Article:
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Heterogeneous effects from school competition:
New evidence from Norway
Hans Bonesrønninga, , Linn Renée Naperb
aNorwegian University of Science and Technology, Norway
bCentre for Economic Research at NTNU, Norway

Date of submission: February 12., 2008

Abstract: We examine whether potential competition effects from private schools differ across student subgroups in Norwegian public schools. Competition is measured by the share of students attending private schools. This measure is potentially endogenous to student achievement, and is treated by IV estimation. Sorting of parents across municipalities is considered by exploiting the location of universities and colleges. Indications of non-uniform competition effects are provided: while there is no evidence that students with less educated parents gain from competition, the effect for students with highly educated parents is positive. The exact size and significance level of the effect for the latter subgroup is hard to pin down.

Keywords: school competition; private schools; student achievement JEL-classifications: I21, H42

1. Introduction
There are two major ways charter schools might improve the average student achievement in an economy: by being better than public schools; and by improving the performance in public schools by introducing more school competition. The present paper evaluates the second effect. It is a controversial issue whether school competition will work as intended. From a theoretical point of view, the nature of competition between schools is not clear-cut: The education market seems to be a differentiated product market, where schools differ in their characteristics and where parental preferences over school characteristics differ. One conjecture is therefore that the degree and character of competition will vary with the characteristics of both suppliers and demanders. Not surprisingly then, the existing empirical literature on school competition – between public and private schools or between public schools – does not provide any sweeping and clear-cut conclusions (see for instance, Hoxby 1994, 2000, Dee 1998, Fiske and Ladd 2001, Levačić 2004, Bettinger 2005, Sandstrøm and Bergstrøm, 2005, Bayer and McMillan, 2005, Gibbons, Machin and Silva, 2005, Hsieh and Urquiola, 2006, Card, Dooley and Payne, 2006).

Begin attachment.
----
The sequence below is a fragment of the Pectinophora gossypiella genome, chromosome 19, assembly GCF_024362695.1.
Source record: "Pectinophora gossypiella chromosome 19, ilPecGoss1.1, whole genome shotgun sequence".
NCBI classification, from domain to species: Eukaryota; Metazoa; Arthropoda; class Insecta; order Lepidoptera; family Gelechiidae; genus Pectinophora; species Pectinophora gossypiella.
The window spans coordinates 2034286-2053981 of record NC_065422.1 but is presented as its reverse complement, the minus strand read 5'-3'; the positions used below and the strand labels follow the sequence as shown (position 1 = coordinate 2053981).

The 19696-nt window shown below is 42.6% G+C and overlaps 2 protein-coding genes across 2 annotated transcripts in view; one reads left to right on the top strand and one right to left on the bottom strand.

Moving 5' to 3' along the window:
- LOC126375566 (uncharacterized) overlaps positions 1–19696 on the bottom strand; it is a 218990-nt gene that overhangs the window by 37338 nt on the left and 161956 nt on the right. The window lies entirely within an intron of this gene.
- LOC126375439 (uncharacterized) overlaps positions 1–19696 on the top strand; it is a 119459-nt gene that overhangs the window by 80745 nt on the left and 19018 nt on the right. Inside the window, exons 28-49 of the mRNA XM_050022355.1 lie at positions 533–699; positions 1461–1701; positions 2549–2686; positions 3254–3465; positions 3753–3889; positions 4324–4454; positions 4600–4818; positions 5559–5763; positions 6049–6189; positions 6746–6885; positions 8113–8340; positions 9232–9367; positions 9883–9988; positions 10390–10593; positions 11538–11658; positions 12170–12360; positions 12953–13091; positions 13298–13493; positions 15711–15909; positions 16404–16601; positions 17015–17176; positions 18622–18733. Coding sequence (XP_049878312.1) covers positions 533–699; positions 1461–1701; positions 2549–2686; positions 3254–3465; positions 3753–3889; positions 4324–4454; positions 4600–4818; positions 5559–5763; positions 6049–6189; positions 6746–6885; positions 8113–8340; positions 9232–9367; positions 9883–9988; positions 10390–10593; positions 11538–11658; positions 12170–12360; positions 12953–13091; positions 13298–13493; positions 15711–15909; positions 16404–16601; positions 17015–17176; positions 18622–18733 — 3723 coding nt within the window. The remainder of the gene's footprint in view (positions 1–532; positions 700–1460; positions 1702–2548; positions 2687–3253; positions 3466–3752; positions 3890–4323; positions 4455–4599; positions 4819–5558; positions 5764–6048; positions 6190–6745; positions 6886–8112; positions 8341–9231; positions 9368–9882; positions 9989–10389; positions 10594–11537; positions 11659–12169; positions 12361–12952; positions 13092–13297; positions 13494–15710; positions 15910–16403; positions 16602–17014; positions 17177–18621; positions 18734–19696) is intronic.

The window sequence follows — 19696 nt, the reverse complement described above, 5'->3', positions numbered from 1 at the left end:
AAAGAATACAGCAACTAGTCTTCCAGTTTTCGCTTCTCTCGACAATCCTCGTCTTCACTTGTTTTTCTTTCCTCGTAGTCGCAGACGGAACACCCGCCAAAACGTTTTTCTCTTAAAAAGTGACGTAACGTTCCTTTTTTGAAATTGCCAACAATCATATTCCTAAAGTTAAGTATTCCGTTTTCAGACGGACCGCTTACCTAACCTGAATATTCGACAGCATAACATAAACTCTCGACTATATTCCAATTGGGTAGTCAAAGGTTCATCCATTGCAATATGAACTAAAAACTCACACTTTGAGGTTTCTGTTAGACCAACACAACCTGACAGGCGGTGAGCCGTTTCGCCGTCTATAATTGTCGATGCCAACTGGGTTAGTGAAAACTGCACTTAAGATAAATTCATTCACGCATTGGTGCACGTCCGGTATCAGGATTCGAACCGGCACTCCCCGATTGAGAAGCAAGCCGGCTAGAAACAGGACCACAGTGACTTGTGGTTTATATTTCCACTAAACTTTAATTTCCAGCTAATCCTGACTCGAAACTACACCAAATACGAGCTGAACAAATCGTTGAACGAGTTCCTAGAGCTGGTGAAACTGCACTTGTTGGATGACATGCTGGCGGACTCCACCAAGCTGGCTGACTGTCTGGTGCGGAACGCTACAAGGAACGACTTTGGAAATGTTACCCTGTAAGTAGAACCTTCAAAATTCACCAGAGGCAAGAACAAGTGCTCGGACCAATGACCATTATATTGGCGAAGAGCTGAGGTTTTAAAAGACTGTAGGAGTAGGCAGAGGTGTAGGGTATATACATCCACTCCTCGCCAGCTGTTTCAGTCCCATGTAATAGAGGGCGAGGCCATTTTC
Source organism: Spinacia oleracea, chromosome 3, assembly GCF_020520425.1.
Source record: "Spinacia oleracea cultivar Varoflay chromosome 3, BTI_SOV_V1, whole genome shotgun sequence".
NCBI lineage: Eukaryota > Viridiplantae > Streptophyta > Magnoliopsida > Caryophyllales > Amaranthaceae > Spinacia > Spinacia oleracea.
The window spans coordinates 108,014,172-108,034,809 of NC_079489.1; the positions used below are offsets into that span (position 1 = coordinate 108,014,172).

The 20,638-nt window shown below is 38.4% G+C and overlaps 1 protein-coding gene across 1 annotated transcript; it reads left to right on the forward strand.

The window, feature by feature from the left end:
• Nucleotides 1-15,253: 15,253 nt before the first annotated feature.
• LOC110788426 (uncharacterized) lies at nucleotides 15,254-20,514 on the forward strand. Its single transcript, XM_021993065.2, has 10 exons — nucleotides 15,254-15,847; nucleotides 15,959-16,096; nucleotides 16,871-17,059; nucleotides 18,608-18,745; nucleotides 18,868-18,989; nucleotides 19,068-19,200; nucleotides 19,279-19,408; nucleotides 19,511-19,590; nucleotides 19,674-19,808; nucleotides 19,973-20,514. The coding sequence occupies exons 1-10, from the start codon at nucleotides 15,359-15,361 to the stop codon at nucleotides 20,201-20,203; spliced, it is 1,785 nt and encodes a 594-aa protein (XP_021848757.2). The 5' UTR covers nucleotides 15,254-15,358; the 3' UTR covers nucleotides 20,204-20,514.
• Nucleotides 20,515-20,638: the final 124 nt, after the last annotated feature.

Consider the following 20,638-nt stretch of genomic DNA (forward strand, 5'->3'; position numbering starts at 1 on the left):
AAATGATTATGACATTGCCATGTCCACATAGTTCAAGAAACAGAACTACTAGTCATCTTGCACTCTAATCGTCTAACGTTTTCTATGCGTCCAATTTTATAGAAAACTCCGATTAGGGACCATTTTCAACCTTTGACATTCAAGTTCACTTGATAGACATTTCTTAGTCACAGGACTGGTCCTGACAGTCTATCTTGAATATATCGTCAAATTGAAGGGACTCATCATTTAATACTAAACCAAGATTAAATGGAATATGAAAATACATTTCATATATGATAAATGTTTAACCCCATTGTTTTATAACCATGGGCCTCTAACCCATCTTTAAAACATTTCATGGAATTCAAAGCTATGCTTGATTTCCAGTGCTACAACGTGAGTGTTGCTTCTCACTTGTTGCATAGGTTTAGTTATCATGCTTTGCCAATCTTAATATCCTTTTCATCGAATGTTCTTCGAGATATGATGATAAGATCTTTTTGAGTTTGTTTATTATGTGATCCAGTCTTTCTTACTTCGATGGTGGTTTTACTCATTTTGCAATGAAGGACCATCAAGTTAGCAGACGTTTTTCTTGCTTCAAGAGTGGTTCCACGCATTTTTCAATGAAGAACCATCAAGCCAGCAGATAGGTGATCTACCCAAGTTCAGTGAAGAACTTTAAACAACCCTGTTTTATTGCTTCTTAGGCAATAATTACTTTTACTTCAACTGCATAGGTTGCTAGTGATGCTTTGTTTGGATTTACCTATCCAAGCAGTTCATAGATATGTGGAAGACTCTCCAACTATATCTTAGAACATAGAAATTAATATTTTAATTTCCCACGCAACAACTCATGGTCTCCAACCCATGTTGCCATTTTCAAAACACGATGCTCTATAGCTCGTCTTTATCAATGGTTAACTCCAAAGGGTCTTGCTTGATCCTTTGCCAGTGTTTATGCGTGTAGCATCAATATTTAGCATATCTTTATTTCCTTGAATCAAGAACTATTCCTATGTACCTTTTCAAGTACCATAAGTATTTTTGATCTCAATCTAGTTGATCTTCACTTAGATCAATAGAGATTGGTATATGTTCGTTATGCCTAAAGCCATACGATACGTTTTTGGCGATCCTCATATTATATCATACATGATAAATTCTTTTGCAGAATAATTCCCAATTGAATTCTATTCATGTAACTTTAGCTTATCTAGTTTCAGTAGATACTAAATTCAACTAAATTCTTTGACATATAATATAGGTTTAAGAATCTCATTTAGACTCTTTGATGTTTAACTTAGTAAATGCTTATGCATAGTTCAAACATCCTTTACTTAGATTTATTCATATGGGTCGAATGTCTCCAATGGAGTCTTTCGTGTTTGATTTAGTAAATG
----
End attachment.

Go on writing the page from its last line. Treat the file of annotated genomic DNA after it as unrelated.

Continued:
The present paper adds to the existing literature by providing empirical evidence from Norway. First, we investigate whether the overall performance of public schools in Norway is affected by competition from private schools. Thereafter, we ask whether the competition effects differ across student subgroups. Our hypothesis is that principals and teachers within public schools might realize that they can influence parental school choices by reallocating resources and/or attention towards the students they think are most likely to opt out. The incentives to reallocate resources or attention might vary with the attractiveness of the most mobile students (it is not unlikely that mobility and attractiveness is correlated). Thus, if the public sector actors’ responses to competition are to reallocate resources between student subgroups, we expect the attractive and mobile student subgroups to gain, and the less attractive and less mobile students, to lose from competition.

The private school sector in Norway is small, and has some distinct characteristics. Most privately owned schools are religious schools or schools with an alternative pedagogy, reflecting the Private School Law of 1970 which offers only these kinds of private schools public funding. Private schools are offered (almost) free of charge to the students. The municipalities experience a decrease in their budgets when students exit for private schools; implying that the financing of private schools very much portrays a voucher system. Private schools are not allowed to discriminate between applicants, but the rules that can be applied when schools are...
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